The top compound is engineered for superior traction and wear while
the base compound insulates the casing for outstanding retreadability.
What about durability?
L315 has a heavy-duty casing for longer tire life and
superior retreadability.
The belts use a thicker, stronger cord for durability.
And the enhanced chafer design adds two nylon chafers
to further shield the casing. This added protection reinforces
the bead area – an important factor, as extremely heavy loads
generate high heat.
Concrete firms will tell you they have a very small
window to deliver concrete, usually less than two hours.
Crews need to prep the area. And then they wait. And if a
mixer breaks down en route, everybody waits. Tire durability
is critical. Depending on the “mix” and weather conditions,
it only takes a matter of hours before it begins to harden
inside the drum. And that’s when the real trouble begins.
What improves tire durability off
the highway?
Take a close look at L315’s grooves and you’ll see they are
super wide. Take an even closer look and you’ll see the
lug blocks are built at an angle.
It’s what Bridgestone engineers call “better groove geometry”
and it means sharp stones can easily slide out of the groove,
reducing the possibility for stone drilling.
The L315 uses super-tough tread compounds to resist cuts,
chips and chunks for longer tire life. This tread compound is really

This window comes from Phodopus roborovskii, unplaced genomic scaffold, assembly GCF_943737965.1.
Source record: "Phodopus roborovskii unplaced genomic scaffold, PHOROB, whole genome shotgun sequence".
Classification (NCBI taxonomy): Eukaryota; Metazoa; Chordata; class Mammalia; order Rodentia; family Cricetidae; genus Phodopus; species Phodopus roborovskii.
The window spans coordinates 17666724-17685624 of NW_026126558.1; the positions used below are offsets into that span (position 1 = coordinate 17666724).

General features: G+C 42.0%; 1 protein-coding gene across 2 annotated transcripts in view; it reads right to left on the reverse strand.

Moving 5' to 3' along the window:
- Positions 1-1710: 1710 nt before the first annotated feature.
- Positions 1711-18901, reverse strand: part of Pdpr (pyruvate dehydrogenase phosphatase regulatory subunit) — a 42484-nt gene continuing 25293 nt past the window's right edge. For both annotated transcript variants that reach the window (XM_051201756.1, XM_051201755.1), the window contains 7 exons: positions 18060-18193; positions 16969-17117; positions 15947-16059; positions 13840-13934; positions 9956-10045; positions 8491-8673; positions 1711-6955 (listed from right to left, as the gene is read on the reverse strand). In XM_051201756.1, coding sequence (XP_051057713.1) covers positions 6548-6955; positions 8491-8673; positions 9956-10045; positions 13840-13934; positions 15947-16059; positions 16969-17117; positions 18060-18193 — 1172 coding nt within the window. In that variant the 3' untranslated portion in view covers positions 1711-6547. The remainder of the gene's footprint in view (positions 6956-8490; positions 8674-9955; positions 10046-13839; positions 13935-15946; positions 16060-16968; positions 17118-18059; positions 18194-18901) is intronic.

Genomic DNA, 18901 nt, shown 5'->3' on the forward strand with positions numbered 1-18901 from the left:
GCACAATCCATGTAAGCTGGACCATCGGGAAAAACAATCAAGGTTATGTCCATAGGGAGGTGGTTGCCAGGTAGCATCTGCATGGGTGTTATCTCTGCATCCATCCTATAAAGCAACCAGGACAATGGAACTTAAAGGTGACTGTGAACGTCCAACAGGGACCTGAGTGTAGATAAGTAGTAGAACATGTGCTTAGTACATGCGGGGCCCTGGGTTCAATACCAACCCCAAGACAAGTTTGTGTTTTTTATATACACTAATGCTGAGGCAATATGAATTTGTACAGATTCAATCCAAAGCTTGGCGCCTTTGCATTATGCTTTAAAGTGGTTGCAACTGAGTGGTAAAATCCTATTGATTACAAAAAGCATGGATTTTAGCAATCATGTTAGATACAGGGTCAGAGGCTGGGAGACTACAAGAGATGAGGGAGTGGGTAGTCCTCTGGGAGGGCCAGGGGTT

important when the cement mixers are working on wet ground.
What makes it good for that?
Pouring concrete is a wet job. The trucks must be hosed off when
entering or leaving the yards. And water trucks are used to keep dust
down in the yard, as well as the construction area. Whenever you see
wet rocks, watch out! Wet rocks can slice tires like a sharp knife.
How is a wet rock different?
It’s lubricated. That’s why you see people using a wet blade to cut
through materials with a single slice. The tough tread compound
can stand up to most of the abuse encountered in a construction site.
Speaking of dangerous obstacles in a jobsite, the L315 uses
tough protector ribs on both sidewalls to protect the sidewall
and improve tire life. If one side wears out, flip the tire over for
continued protection.
Can L315 be used on any other vehicles
besides front-discharge cement mixers?
The L315 is a popular choice on heavy-duty dumps and
construction vehicles that carry heavy loads, up to 20,000 lb
on steer axles. The L315 is also seeing a lot of service in oil fields.
In what size is it offered?
L315 is available in 445/65R22.5.
Steel filaments that make up this
on/off-highway tire’s belt cords
have a tighter “wind” to allow it
to absorb shocks.
Nearly three-quarters of all
concrete is ready-mix, which is manufactured to the
customers’ specifications – or recipe – at a central plant.
In 1909, horse-drawn mixers used paddles turned by
the cart’s wheels to blend the concrete while driving to
the jobsite. In 1916, Stephen Stepanian of Columbus,
Ohio, developed a self-discharging motorized transit
mixer that was the predecessor of the modern readymixed concrete truck.